Three months after a Baton Rouge judge dismissed a former Livingston Parish contractor's defamation and malicious prosecution lawsuit against the state Office of Inspector General, that same judge is now allowing an amended suit to go forward.

State District Judge Mike Caldwell on Monday rejected a request from Inspector General Stephen Street, his office and two of the office's former investigators to throw out what their attorneys call a baseless suit.

Contractor Corey Delahoussaye filed his initial suit in February, but Caldwell ruled in July that it didn't state a legal cause of action against the defendants.

His amended suit in the 19th Judicial District Court alleges defamation, invasion of privacy, malicious prosecution and negligence, among other things.

"Just another step in Mr. Delahoussaye's effort to hold the OIG responsible for its part in subjecting Corey to unwarranted charges of criminal conduct," his attorney, Al Robert Jr., said Tuesday of Caldwell's latest ruling. "We will continue to move forward with the suit."

Preston Castille Jr., who represents the OIG and Street and the other defendants, said the state intends to once again ask the judge to throw out delaHoussaye's suit.

"Judge Caldwell indicated that the state may be able to dismiss Mr. Delahoussaye's claims at some later point," Castille said.

Delahoussaye was charged by the 21st Judicial District Attorney's Office in 2013 with numerous counts of filing false public records and theft based on roughly $25,000 of "questionable" billing out of the $2.3 million that his firm, C-Del Inc., charged the parish for wetlands mitigation and other work in the wake of Hurricane Gustav in 2008.

Prosecutors alleged he billed for work when he was golfing, attending his children's swim competitions, working out and tanning at a gym, and visiting a Baton Rouge anti-aging clinic.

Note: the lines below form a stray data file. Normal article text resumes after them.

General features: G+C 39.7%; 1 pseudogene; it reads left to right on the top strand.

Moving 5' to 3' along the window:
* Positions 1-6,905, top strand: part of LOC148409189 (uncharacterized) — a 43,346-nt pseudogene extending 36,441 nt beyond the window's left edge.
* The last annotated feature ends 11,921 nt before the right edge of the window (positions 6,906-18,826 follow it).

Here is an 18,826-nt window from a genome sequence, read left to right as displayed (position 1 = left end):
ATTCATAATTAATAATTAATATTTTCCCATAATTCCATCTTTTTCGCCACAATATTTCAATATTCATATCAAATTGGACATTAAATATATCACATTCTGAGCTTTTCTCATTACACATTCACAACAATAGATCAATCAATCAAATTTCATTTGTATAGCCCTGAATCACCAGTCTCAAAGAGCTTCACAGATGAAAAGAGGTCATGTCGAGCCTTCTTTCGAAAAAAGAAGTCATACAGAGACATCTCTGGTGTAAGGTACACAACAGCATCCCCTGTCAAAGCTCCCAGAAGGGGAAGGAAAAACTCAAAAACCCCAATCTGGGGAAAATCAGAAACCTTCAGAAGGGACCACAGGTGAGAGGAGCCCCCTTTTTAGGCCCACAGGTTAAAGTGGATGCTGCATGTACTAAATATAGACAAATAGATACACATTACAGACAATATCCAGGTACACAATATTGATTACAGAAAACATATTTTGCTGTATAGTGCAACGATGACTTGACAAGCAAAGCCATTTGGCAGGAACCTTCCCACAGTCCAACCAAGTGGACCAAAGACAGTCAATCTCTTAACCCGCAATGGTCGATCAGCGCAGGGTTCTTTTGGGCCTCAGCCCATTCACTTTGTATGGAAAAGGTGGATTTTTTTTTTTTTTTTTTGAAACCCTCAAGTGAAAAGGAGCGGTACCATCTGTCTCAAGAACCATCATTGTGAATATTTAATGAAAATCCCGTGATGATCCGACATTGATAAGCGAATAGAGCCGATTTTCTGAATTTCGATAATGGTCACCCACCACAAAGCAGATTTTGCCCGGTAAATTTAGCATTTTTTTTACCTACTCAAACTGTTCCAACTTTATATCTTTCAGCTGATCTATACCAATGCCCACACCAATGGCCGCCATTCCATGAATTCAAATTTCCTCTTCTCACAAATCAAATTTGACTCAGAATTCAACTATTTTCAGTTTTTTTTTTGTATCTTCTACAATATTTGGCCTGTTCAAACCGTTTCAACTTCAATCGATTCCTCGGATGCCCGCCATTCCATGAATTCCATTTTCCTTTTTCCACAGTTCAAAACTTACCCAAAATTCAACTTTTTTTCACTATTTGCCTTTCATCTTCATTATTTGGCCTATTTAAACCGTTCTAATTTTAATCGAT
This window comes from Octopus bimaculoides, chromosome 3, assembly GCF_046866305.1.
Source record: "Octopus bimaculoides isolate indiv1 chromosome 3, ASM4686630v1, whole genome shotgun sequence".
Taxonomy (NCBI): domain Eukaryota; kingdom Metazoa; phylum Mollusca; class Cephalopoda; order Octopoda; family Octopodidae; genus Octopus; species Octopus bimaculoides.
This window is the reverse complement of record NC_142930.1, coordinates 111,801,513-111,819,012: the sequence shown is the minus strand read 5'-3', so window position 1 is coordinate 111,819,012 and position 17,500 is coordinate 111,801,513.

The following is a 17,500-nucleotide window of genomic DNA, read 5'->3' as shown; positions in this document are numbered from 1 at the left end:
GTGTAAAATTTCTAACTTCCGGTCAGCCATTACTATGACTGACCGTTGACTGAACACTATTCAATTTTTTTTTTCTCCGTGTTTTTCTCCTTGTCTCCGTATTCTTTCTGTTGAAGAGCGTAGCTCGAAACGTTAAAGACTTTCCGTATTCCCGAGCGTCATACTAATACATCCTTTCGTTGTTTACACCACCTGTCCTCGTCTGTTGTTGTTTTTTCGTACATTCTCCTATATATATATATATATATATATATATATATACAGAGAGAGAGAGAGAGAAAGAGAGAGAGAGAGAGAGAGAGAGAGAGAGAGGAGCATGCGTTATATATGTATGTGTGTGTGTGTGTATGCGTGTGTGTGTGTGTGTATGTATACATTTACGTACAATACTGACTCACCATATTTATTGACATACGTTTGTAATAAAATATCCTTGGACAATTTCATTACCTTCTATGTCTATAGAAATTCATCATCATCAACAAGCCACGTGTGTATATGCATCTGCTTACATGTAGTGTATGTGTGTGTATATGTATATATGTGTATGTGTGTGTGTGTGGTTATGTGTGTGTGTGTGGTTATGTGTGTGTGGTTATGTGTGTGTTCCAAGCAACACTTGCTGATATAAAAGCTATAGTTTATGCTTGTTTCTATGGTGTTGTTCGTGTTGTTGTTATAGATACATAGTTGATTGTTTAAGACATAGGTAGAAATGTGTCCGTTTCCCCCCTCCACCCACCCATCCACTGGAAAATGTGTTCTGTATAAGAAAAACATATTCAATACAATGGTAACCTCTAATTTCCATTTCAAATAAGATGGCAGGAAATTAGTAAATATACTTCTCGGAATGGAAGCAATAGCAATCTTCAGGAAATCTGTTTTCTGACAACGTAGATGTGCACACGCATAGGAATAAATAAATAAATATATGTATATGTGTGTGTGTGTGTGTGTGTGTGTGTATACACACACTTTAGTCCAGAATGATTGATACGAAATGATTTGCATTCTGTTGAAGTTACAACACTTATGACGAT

But 21st Judicial District Judge Brenda Ricks in January suppressed all of the inspector general's evidence underlying the charges. The judge ruled the inspector general lacked authority to investigate delaHoussaye or his company and improperly used a subpoena to obtain medical records that should have been requested through a search warrant.

In documents filed in Baton Rouge state court after delaHoussaye amended his lawsuit, Robert claims the OIG's "unauthorized and incompetent investigation led him to be wrongfully accused of stealing public funds and dragged through the media as an alleged felon."

Castille counters in court documents that the OIG "maintains that its investigation was indeed conducted for a legitimate and uninterested purpose and in accordance with Louisiana law."

"The bottom line is that the OIG disagrees with (delaHoussaye) ... and remains convinced that it absolutely had the jurisdiction and authority to investigate (his) alleged misconduct -- especially after it was asked to do so by the Attorney General's Office," he wrote. "This well-founded disagreement in no way makes the OIG negligent, in bad faith, or otherwise liable to (him)."

Follow Joe Gyan Jr. on Twitter, @JoeGyanJr.